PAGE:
This method only has to be adjusted slightly. It is responsible for notifying SCIP of the presence of the cut selector. For this, you can either call SCIPincludeCutsel() or SCIPincludeCutselBasic(). In the latter variant, additional callbacks must be added via setter functions as, e.g., SCIPsetCutselCopy(). We recommend this latter variant because it is more stable towards future SCIP versions which might have more callbacks, whereas source code using the first variant must be manually adjusted with every SCIP release containing new callbacks for cut selectors in order to compile.
If you are using cut selector data, you have to allocate the memory for the data at this point. You can do this by calling:
You also have to initialize the fields in struct SCIP_CutselData afterwards.
The fundamental callback methods of the plugins are the ones that have to be implemented in order to obtain an operational algorithm. They are passed together with the cut selector itself to SCIP using SCIPincludeCutsel() or SCIPincludeCutselBasic(), see Interface Methods.
Cut selector plugins have a single fundamental callback method, namely the CUTSELSELECT method. This method has to be implemented for every cut selector; the other callback methods are optional. It implements the single contribution every selector has to provide: Selecting cuts to be added to the relaxation. In the C++ wrapper class scip::ObjCutsel, the scip_select() method is a virtual abstract member function. You have to implement it in order to be able to construct an object of your cut selector class.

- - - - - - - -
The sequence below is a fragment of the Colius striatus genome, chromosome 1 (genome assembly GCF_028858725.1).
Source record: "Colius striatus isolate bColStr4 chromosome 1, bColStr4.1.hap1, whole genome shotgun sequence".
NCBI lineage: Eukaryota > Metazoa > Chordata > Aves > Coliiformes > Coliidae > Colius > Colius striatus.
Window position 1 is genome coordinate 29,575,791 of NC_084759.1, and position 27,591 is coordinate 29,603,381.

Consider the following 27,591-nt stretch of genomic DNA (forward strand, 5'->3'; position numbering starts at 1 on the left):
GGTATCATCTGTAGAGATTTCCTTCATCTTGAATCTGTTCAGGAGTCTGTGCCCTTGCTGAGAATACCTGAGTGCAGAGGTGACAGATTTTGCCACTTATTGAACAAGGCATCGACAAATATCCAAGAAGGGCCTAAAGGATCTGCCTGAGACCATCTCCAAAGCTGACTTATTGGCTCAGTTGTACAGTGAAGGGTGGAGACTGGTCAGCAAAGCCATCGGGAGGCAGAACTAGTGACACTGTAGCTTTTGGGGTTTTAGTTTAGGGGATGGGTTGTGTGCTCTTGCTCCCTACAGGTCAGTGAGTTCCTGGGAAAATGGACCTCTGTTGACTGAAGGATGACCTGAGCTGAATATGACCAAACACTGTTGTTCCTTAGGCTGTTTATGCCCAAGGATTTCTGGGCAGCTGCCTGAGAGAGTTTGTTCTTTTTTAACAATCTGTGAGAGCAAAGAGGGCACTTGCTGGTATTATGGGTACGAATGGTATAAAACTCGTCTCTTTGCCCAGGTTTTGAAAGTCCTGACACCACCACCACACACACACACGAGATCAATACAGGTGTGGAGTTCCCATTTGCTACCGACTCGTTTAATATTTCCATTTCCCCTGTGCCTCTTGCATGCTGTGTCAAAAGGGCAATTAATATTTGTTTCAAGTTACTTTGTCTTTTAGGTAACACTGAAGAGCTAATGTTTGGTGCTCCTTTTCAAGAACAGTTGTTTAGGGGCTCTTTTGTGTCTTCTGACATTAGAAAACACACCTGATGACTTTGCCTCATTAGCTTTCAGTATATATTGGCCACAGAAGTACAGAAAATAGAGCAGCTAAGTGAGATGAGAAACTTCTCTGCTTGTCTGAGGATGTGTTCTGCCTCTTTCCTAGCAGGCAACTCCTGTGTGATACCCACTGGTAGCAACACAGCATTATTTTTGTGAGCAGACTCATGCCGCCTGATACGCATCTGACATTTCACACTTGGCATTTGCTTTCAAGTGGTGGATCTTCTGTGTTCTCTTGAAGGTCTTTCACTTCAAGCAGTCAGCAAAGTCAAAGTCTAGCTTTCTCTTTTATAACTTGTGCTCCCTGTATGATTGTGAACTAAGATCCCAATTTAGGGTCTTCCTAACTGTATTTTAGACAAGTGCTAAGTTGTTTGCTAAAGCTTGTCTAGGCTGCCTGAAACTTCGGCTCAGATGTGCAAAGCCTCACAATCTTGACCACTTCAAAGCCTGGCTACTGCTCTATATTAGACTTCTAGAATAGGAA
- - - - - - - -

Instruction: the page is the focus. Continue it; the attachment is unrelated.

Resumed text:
The CUTSELSELECT callback should decide which cuts should be added to the relaxation. The callback receives the arrays of cuts to select from. This array must be resorted and the first nselectedcuts from the sorted array are going to be selected. In addition to the aforementioned cuts, the list of forced cuts is also given as an argument. This array can be used to help with the selection algorithm. Note, however, that this array should not be tampered with.
Additional documentation for this callback can be found in type_cutsel.h.
The additional callback methods do not need to be implemented in every case. However, some of them have to be implemented for most applications. They can be used, for example, to initialize and free private data. Additional callbacks can either be passed directly with SCIPincludeCutsel() to SCIP or via specific setter functions after a call of SCIPincludeCutselBasic(), see also Interface Methods.
If you are using cut selector data, you have to implement this method in order to free the cut selector data. This can be done by the following procedure:
If you have allocated memory for fields in your cut selector data, remember to free this memory before freeing the cut selector data itself. If you are using the C++ wrapper class, this method is not available. Instead, just use the destructor of your class to free the member variables of your class.
The CUTSELINIT callback is executed after the problem is transformed. The cut selector may, for example, use this call to initialize its cut selector data.
The CUTSELCOPY callback is executed when a SCIP instance is copied, e.g., to solve a sub-SCIP. By defining this callback as
NULL the user disables the execution of the specified cut selector for all copied SCIP instances.
The CUTSELEXIT callback is executed before the transformed problem is freed. In this method, the cut selector should free all resources that have been allocated for the solving process in CUTSELINIT.
The CUTSELINITSOL callback is executed when the presolving is finished and the branch-and-bound process is about to begin. The cut selector may use this call to initialize its branch-and-bound specific data.
The CUTSELEXITSOL callback is executed before the branch-and-bound process is freed. The cut selector should use this call to clean up its branch-and-bound data.